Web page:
Volkswagen's all-electric future kicked off at the end of 2019 with the introduction of the ID.3.
And the ‘second generation’ of the German marque’s electric Golf-sized family hatchback has now been unveiled.
The latest, chunkier ID.3, starting from roughly £37,00 and available now at Arnold Clark, is, by the carmaker’s own admission, very much a result of having listened “very carefully” to the ID.3 community.
And that ‘community’ is significant. Volkswagen claims 300,000 ID.3s have been sold since deliveries started during the third quarter of 2020.
Initially, this facelift wasn’t even scheduled by VW until 2024, but such was the reaction — almost immediately from launch — to the EV’s software and interior quality that the company fast-tracked the new improvements. And so extensive are the upgrades that even Volkswagen now refers to it as the ‘second-generation’ ID.3.
As you would expect of a design which is now labelled ‘second generation’, there are some notable and significant changes in the external styling of the ID.3, all aimed at setting it apart from the original.
Designers have given the front bumper a sharper, stronger look, while models fitted with Matrix LED headlights now get an animation which welcomes and says goodbye to the user as they approach and leave the vehicle.
Look carefully at the base of the windscreen and you’ll spot that the black plastic area which appeared at the base of the first-generation ID.3 has disappeared, replaced by a larger body-coloured bonnet. I must admit, it’s a change I welcome. Volkswagen says it’s intended to 'create an additional impression of visual lengthening'. It also has resulted in a slightly improved drag coefficient.
There’s also a new palette of external colours — including the Dark Olivine Green — plus headlights and tail-light clusters. While the former includes distinctive X-shaped daytime-running lights, the latter incorporates refreshed scrolling indicators.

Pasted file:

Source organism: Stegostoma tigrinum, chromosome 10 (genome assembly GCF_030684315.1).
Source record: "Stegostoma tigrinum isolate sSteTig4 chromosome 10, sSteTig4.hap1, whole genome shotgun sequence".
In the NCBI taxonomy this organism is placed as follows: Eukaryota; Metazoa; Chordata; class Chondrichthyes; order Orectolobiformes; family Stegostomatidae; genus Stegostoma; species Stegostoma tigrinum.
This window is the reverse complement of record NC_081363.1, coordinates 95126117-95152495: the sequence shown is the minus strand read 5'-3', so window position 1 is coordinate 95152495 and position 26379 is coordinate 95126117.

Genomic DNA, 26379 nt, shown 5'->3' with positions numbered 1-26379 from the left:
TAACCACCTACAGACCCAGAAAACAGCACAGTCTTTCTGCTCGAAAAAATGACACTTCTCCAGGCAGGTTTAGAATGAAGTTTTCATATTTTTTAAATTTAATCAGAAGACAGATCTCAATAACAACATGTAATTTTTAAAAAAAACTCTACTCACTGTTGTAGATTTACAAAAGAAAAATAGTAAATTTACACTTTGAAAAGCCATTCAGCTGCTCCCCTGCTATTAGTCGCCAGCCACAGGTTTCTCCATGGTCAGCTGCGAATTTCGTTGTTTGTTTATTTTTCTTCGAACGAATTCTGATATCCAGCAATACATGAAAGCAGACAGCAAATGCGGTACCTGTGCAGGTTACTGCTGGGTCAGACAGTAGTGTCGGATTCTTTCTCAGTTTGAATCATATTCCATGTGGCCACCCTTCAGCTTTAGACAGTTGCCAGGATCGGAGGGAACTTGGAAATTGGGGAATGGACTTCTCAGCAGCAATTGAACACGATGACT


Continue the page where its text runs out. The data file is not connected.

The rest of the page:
Volkswagen has also streamlined the trim level range, with only the Pro and Pro S specifications to be offered.
Ok, let’s cut straight to the chase. These were the two main areas of criticism when the ID.3 was first unveiled, and drivers were quick to question its digital and driver interfaces. No surprise then that Volkswagen has made improvements in the field.
Firstly, what hasn’t changed is the digital instrument panel, which is still 5.3 inches across, and the rocker switch at the side of the steering wheel for gear selection remains in place.
There are, however, changes to the infotainment set-up, but they are not as widespread and comprehensive as many would have wished. At least not on this occasion. Further IT upgrades will arrive in 2024 simply because, while Volkswagen could bring the core facelift forward by 12 months or so, the techie stuff is on a fixed deadline … which isn’t available untill next year.
Back to this facelift. While mainland European markets will get a new 12-inch central display as standard, UK buyers will be restricted to a 10-inch screen for the time being. Why? Because the layout of the dashboard has not yet been changed for right-hand drive.
In addition, there are only relatively minor changes to the interface. These see the charging controls, which were previously based on a sub-menu, now moved to the top level of the home screen. ‘Feature on demand’ technology will now also be supported, meaning users can access increased functionality for as short a period as one month. It’s worth highlighting that since the ID.3 models coming to the UK already benefit from features such as navigation and dual-zone climate control, the only potential add-on we’re likely to benefit from is an upgrade from 10 ambient-light colours to 30.